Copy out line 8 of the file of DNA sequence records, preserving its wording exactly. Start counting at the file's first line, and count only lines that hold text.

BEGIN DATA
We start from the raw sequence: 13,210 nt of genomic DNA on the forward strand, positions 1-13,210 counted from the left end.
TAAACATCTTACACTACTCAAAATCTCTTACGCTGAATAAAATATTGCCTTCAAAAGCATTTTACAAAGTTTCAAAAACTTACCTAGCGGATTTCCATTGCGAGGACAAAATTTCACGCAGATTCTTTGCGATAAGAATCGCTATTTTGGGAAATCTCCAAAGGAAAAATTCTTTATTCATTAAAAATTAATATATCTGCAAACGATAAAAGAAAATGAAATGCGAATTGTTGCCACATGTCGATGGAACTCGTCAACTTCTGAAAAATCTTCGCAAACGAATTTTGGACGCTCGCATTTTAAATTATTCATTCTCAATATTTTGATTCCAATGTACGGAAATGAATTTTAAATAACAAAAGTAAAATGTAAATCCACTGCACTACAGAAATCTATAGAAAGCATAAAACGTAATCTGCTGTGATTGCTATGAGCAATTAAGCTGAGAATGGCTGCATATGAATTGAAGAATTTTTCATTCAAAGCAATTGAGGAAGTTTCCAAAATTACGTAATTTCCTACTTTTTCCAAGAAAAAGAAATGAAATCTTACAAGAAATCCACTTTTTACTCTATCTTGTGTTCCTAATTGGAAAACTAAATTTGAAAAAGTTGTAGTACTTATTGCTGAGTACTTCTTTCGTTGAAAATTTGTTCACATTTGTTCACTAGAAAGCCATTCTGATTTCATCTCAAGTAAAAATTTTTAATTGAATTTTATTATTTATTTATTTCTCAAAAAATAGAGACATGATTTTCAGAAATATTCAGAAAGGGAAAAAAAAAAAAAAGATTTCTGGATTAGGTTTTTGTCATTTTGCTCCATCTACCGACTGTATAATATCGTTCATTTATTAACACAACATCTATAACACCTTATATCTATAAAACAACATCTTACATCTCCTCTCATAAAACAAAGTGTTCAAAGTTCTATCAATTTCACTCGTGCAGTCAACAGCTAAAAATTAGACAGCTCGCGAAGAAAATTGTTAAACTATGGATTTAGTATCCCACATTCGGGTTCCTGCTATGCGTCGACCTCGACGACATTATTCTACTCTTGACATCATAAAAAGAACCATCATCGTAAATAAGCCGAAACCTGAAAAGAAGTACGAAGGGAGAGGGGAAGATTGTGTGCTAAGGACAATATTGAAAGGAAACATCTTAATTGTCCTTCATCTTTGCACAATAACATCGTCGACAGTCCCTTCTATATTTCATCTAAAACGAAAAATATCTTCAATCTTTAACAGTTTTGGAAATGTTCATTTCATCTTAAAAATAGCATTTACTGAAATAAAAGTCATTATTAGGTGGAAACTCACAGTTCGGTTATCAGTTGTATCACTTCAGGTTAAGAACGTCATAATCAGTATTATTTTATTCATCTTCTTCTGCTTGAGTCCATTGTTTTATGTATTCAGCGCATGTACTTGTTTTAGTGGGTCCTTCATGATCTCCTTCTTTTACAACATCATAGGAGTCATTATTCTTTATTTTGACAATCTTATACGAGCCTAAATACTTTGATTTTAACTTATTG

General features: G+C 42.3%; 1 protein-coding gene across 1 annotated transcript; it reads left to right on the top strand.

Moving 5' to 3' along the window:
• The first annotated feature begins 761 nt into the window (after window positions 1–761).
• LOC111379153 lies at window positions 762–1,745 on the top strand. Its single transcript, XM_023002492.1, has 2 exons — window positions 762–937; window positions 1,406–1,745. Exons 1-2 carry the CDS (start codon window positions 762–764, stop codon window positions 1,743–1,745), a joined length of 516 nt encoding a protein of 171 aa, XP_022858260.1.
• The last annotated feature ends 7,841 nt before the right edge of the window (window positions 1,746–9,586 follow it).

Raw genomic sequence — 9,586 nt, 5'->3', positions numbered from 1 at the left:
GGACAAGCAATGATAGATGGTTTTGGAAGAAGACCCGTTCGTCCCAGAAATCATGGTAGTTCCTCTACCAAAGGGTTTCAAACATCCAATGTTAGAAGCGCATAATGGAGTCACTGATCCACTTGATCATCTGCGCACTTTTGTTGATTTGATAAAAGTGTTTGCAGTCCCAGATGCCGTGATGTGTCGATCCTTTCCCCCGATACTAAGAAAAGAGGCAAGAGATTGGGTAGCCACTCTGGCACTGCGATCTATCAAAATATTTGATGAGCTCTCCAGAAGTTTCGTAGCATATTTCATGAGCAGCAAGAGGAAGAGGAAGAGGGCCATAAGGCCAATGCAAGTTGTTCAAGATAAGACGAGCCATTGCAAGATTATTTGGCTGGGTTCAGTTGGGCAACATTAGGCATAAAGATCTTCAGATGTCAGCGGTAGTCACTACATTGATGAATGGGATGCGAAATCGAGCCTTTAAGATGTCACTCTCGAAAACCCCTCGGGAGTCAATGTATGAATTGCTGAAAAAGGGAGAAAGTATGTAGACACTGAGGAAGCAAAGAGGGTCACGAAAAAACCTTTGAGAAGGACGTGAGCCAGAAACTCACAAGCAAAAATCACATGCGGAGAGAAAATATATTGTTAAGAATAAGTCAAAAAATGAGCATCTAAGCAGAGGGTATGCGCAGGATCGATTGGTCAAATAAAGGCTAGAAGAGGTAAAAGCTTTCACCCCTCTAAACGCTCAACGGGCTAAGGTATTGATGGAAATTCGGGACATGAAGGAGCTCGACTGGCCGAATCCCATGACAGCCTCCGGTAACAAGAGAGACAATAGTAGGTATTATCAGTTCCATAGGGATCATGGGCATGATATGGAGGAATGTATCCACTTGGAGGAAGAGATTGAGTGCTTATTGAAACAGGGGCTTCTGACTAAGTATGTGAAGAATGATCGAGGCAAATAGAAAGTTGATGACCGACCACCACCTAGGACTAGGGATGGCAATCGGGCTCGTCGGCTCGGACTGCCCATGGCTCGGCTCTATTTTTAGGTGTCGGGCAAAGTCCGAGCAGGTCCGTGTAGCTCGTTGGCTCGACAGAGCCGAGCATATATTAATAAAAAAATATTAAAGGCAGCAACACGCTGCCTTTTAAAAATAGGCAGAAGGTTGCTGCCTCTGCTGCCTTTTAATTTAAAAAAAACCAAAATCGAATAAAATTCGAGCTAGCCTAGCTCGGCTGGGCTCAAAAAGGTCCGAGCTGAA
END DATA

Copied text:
Raw genomic sequence — 9,586 nt, 5'->3', positions numbered from 1 at the left: